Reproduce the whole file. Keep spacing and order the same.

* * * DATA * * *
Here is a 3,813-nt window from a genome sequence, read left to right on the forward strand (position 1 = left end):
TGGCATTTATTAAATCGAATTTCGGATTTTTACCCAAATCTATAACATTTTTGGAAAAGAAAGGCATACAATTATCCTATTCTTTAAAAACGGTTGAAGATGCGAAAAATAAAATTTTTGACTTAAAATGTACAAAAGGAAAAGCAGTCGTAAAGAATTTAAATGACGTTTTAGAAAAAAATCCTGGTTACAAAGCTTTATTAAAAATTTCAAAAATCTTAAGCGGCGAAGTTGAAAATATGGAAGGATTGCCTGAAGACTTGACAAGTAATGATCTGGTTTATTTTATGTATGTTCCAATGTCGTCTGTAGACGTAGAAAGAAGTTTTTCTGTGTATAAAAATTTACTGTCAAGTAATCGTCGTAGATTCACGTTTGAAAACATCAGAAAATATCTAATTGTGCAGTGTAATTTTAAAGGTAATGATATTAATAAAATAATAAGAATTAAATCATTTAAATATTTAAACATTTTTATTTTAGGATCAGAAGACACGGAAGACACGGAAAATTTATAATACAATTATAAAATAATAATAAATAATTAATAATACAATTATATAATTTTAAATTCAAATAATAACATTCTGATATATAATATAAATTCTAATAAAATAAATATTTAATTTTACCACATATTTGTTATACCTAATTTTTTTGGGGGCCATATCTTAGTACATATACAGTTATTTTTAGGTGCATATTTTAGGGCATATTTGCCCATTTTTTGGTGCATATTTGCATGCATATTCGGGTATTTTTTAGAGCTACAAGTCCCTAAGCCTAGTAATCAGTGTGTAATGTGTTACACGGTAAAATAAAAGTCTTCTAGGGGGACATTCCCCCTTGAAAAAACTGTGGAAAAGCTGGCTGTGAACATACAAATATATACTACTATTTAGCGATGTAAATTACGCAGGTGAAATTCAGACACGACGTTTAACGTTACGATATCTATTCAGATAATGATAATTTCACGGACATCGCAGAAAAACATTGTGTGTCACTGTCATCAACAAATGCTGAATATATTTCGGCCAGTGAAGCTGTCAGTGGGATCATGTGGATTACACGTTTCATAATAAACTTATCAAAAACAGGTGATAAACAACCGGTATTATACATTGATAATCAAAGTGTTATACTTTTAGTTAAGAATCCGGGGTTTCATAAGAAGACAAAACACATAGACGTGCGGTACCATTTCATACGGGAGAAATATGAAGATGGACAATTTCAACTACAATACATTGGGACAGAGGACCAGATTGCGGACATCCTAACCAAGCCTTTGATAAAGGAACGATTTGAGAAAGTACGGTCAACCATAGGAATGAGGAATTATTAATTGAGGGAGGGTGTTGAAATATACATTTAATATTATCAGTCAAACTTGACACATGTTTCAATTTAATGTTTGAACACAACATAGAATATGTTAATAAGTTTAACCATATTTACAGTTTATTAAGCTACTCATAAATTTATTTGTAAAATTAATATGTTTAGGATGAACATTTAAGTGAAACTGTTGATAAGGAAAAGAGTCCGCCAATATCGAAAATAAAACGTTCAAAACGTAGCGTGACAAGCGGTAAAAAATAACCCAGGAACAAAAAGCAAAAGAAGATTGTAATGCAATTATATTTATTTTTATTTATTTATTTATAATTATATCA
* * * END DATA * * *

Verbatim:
Here is a 3,813-nt window from a genome sequence, read left to right on the forward strand (position 1 = left end):
TGGCATTTATTAAATCGAATTTCGGATTTTTACCCAAATCTATAACATTTTTGGAAAAGAAAGGCATACAATTATCCTATTCTTTAAAAACGGTTGAAGATGCGAAAAATAAAATTTTTGACTTAAAATGTACAAAAGGAAAAGCAGTCGTAAAGAATTTAAATGACGTTTTAGAAAAAAATCCTGGTTACAAAGCTTTATTAAAAATTTCAAAAATCTTAAGCGGCGAAGTTGAAAATATGGAAGGATTGCCTGAAGACTTGACAAGTAATGATCTGGTTTATTTTATGTATGTTCCAATGTCGTCTGTAGACGTAGAAAGAAGTTTTTCTGTGTATAAAAATTTACTGTCAAGTAATCGTCGTAGATTCACGTTTGAAAACATCAGAAAATATCTAATTGTGCAGTGTAATTTTAAAGGTAATGATATTAATAAAATAATAAGAATTAAATCATTTAAATATTTAAACATTTTTATTTTAGGATCAGAAGACACGGAAGACACGGAAAATTTATAATACAATTATAAAATAATAATAAATAATTAATAATACAATTATATAATTTTAAATTCAAATAATAACATTCTGATATATAATATAAATTCTAATAAAATAAATATTTAATTTTACCACATATTTGTTATACCTAATTTTTTTGGGGGCCATATCTTAGTACATATACAGTTATTTTTAGGTGCATATTTTAGGGCATATTTGCCCATTTTTTGGTGCATATTTGCATGCATATTCGGGTATTTTTTAGAGCTACAAGTCCCTAAGCCTAGTAATCAGTGTGTAATGTGTTACACGGTAAAATAAAAGTCTTCTAGGGGGACATTCCCCCTTGAAAAAACTGTGGAAAAGCTGGCTGTGAACATACAAATATATACTACTATTTAGCGATGTAAATTACGCAGGTGAAATTCAGACACGACGTTTAACGTTACGATATCTATTCAGATAATGATAATTTCACGGACATCGCAGAAAAACATTGTGTGTCACTGTCATCAACAAATGCTGAATATATTTCGGCCAGTGAAGCTGTCAGTGGGATCATGTGGATTACACGTTTCATAATAAACTTATCAAAAACAGGTGATAAACAACCGGTATTATACATTGATAATCAAAGTGTTATACTTTTAGTTAAGAATCCGGGGTTTCATAAGAAGACAAAACACATAGACGTGCGGTACCATTTCATACGGGAGAAATATGAAGATGGACAATTTCAACTACAATACATTGGGACAGAGGACCAGATTGCGGACATCCTAACCAAGCCTTTGATAAAGGAACGATTTGAGAAAGTACGGTCAACCATAGGAATGAGGAATTATTAATTGAGGGAGGGTGTTGAAATATACATTTAATATTATCAGTCAAACTTGACACATGTTTCAATTTAATGTTTGAACACAACATAGAATATGTTAATAAGTTTAACCATATTTACAGTTTATTAAGCTACTCATAAATTTATTTGTAAAATTAATATGTTTAGGATGAACATTTAAGTGAAACTGTTGATAAGGAAAAGAGTCCGCCAATATCGAAAATAAAACGTTCAAAACGTAGCGTGACAAGCGGTAAAAAATAACCCAGGAACAAAAAGCAAAAGAAGATTGTAATGCAATTATATTTATTTTTATTTATTTATTTATAATTATATCA